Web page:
13 Things Allergists Won’t Tell You | Reader's Digest

13+ Things Allergists Won’t Tell You

The meds that are a waste of money, the truth about hypoallergenic dogs, the natural remedy all allergists swear by, and more insider tips for surviving another allergy season without feeling totally miserable.

By Lauren Gelman
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    Is every year really “the worst one yet” for allergies? Possibly.

    There’s admittedly some role of PR and marketing in that, but climate change does seem to be making allergies worse. Allergenic plants are bigger and produce more pollen, and seasons are starting earlier and lasting longer.

    —Richard Weber, MD, president of the American College of Allergy, Asthma and Immunology, and professor of medicine at National Jewish Health in Denver

    Don’t assume you know what you’re allergic to.

    Two-thirds of people with any allergies also have year-round allergies to things like dust mites, mold, or pets. You may assume you’re allergic to your cat, for example, but testing may reveal that it’s actually something else. Also, many people experience delayed reactions to allergens, which makes them harder to recognize. You could be outside mowing the lawn and sneeze a little bit, but experience more significant wheezing and coughing six hours later when you’re inside getting ready for bed.

    —James Sublett, MD, chair of the American College of Allergy, Asthma and Immunology Indoor Environment Committee and section chief of pediatric allergy at the University of Louisville School of Medicine

    Those OTC decongestants are a waste of money.

    Over-the-counter decongestants without pseudoephedrine [the ingredient used to make crystal meth] have very little effect. Patients are basically getting ripped off. In terms of efficacy, you’re better off getting the ones you have to sign your life away for at the pharmacy counter.

    —Michael Blaiss, MD, clinical professor of pediatrics and medicine at the University of Tennessee Health Sciences Center and an allergist in private practice in Memphis

    Antihistamines don’t work as well as you think.

    Oral antihistamines are the most common allergy medication, but prescription steroid nasal sprays work much better. People use the over-the-counter drugs so they don’t have to go to the doctor.

    —Richard Weber, MD, president of the American College of Allergy, Asthma and Immunology, and professor of medicine at National Jewish Health in Denver

    Make sure your medication treats your symptoms.

    There are so many over-the-counter options now, it’s common for people diagnose and treat themselves. So read the label and know what you’re getting. For example, many antihistamines come in a “D” variety, for decongestant. But if you’re not congested, don’t take this kind—it could increase your blood pressure.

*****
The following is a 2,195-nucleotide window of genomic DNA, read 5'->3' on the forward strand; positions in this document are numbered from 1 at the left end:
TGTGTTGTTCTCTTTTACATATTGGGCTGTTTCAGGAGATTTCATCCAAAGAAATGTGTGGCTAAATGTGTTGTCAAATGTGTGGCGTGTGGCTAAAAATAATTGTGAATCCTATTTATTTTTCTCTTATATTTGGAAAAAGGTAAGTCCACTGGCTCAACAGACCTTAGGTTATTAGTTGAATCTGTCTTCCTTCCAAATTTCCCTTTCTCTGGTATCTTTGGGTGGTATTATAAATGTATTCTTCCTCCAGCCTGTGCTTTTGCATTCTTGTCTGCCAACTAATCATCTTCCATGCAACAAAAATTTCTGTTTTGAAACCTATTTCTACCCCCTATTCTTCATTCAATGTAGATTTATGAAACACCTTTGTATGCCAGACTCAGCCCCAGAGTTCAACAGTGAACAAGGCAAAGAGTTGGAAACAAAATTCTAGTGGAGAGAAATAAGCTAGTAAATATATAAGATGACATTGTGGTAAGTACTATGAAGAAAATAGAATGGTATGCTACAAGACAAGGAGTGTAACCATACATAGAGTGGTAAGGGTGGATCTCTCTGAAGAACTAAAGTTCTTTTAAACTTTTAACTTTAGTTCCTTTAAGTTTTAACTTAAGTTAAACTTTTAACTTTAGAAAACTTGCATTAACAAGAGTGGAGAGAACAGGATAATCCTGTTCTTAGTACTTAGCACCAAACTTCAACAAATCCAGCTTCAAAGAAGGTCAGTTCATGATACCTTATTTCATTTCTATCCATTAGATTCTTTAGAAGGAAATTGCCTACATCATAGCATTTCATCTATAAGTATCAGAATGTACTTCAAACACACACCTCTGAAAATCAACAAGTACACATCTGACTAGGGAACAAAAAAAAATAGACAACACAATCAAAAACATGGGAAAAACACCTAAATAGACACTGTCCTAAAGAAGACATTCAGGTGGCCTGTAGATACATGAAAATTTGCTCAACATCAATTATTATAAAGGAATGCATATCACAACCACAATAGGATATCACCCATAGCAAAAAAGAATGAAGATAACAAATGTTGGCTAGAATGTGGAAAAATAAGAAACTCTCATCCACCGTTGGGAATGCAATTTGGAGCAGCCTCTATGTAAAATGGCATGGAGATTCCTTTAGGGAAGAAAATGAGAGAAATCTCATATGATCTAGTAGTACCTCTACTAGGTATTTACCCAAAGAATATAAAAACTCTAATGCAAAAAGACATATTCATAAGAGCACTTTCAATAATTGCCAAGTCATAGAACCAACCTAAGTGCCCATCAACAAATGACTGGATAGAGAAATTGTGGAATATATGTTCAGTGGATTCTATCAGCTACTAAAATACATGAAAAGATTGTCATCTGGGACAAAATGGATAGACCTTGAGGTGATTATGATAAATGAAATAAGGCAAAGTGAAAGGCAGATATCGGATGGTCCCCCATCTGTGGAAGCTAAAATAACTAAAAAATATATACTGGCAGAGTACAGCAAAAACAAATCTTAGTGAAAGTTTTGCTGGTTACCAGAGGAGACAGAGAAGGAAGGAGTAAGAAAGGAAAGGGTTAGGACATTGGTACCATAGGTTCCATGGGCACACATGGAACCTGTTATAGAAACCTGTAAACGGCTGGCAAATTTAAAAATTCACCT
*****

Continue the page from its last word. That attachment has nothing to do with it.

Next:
—Michael Smith, MD, chief medical editor for WebMD

    Allergy shots help a lot, but they’re not right for everyone.

    If you have only spring or fall allergies, allergy shots probably aren’t going to be worth your while. But if you have multi-season or year-round symptoms, they can help long-term with amazing results. The biggest issue is that they are time consuming—for the first few months, you have to go once a week, get the shot, then wait 30 minutes to make sure you don’t have a reaction.

    —Michael Smith, MD, chief medical editor for WebMD

    You’re starting treatment too late.

    If you know you have bad pollen allergies, start treating them even before you have symptoms. Watch the counts, and as soon as they start to rise, start taking your usual medication. Once your body ramps up its release of histamines and inflammatory chemicals, they’re that much harder to treat.

    —Michael Smith, MD, chief medical editor for WebMD

    You don't want to hear this from me, but you’re getting too fat.

    Allergies and asthma are closely linked, and being heavy makes asthma and lower respiratory tract symptoms worse. Overeating increases reflux, and tiny particles of acid can aspirate back into the lungs, causing irritation. Another possibility is that acid in the lower esophagus damages nerve endings, which sends a message to the brain that also tightens your airways. And a physically large belly presses on the lungs, so they can’t expand as much. When patients lose weight, we can see their lung function is much better.

    —Richard Weber, MD, president of the American College of Allergy, Asthma and Immunology, and professor of medicine at National Jewish Health in Denver

    If you tell me that you’re allergic to your pet, then I know you’re really suffering.

    Most people will deny their pet is giving them trouble until their dying breath. So if they do admit it, their symptoms must be pretty bad. I would never tell someone to get rid of their pet, but keeping them out of your bedroom will make a big difference. Also, get an air puifier with a HEPA filter. Pet dander tends to stay in the air longer than other allergens, so this is the one case where I feel a filter would actually be helpful.